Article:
(8:21-22) - “And the rough goat is the king of Grecia: and the great horn that is between his eyes is the first king. Now that being broken, whereas four stood up for it, four kingdoms shall stand up out of the nation, but not in his power.”
The Goat is identified as the “king of Greece” and its “prominent horn” its first king. The four lesser horns that stand up after the prominent horn is broken symbolize “four kingdoms that shall stand up out of the nation, but not in his power”, that is, not in the same power or dignity as the first king.
The “first king” can only be Alexander the Great. In 334 BC he led a Greco-Macedonian force east to attack the Persian Empire. In rapid succession Alexander defeated several Persian armies, first at the Battle of Granicus (334 BC), then at Issus (333 BC), with a final victory over an army led by Darius III at Gaugamela east of the Tigris River(331 BC). This last one effectively ended the Persian Empire.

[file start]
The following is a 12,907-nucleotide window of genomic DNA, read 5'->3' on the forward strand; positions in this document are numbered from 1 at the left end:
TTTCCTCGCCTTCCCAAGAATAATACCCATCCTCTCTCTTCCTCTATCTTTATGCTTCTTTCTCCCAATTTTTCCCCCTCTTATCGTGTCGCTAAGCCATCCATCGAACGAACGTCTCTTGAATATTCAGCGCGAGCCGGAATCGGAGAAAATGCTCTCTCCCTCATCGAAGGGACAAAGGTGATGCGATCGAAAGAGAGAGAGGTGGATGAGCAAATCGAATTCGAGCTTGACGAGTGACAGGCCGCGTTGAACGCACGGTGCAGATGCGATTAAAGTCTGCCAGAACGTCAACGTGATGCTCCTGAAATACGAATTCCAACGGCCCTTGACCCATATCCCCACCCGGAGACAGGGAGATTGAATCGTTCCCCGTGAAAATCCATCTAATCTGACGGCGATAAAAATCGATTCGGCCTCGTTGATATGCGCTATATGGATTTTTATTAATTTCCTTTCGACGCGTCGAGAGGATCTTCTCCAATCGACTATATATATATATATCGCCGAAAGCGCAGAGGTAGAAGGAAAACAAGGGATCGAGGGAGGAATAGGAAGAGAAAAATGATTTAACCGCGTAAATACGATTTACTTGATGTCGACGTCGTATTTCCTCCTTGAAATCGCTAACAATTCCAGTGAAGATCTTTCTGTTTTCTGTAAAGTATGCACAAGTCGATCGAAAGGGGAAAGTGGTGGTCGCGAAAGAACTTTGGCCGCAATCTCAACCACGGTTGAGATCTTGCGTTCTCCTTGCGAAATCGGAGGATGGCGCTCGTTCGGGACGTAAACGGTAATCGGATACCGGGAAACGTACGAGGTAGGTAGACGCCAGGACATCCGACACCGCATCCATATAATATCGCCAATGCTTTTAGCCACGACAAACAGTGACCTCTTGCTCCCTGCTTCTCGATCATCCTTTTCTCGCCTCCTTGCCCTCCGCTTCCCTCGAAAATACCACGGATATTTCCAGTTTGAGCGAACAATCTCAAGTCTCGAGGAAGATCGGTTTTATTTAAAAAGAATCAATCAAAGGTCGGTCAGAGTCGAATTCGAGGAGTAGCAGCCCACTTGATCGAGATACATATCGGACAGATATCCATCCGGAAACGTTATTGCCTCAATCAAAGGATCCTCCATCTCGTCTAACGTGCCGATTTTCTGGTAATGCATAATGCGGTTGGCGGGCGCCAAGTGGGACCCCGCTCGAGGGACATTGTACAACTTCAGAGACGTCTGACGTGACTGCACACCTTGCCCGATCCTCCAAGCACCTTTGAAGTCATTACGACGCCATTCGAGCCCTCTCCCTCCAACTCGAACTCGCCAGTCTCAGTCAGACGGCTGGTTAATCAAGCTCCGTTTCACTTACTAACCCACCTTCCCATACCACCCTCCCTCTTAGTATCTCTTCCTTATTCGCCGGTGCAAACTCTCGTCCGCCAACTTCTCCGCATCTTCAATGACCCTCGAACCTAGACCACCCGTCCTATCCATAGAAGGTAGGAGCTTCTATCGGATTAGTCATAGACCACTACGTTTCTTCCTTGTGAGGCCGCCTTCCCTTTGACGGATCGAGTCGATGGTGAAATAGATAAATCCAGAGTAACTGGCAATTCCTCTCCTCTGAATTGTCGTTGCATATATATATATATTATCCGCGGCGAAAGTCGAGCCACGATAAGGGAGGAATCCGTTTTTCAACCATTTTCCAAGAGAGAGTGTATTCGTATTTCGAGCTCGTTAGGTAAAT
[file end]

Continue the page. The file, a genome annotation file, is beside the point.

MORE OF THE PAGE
Alexander’s rapid conquest of Persia is portrayed graphically by the he-Goat “from the west” that moves swiftly and rushes into the Ram to “casts him down to the ground.” This swiftness of movement is also represented by the four wings of the beast “like a leopard,” the third beast from the sea (7:6).
Over the next several years Alexander consolidated and expanded his conquests, establishing a Hellenic domain that stretched from Greece in the west to the Indus River valley in northern India in the east. He died suddenly in 323 BC, which is represented by the broken horn, “when he was strong the great horn was broken” (8:8). His death was followed by twenty years of internal conflict and the intermittent civil war fought between contenders for the succession. Finally, this vast empire was divided into four lesser domains ruled by four of Alexander’s surviving generals.
The division into four lesser kingdoms is represented by the four lesser horns of the Goat and the four heads of the leopard, the third beast from the sea (7:1-8). Two of the kingdoms became significant regional forces for the next several hundred years that played significant roles in the history of Judea, the Ptolemaic kingdom in Egypt (305-30 BC) and the Seleucid empire in Syria (312-63 BC).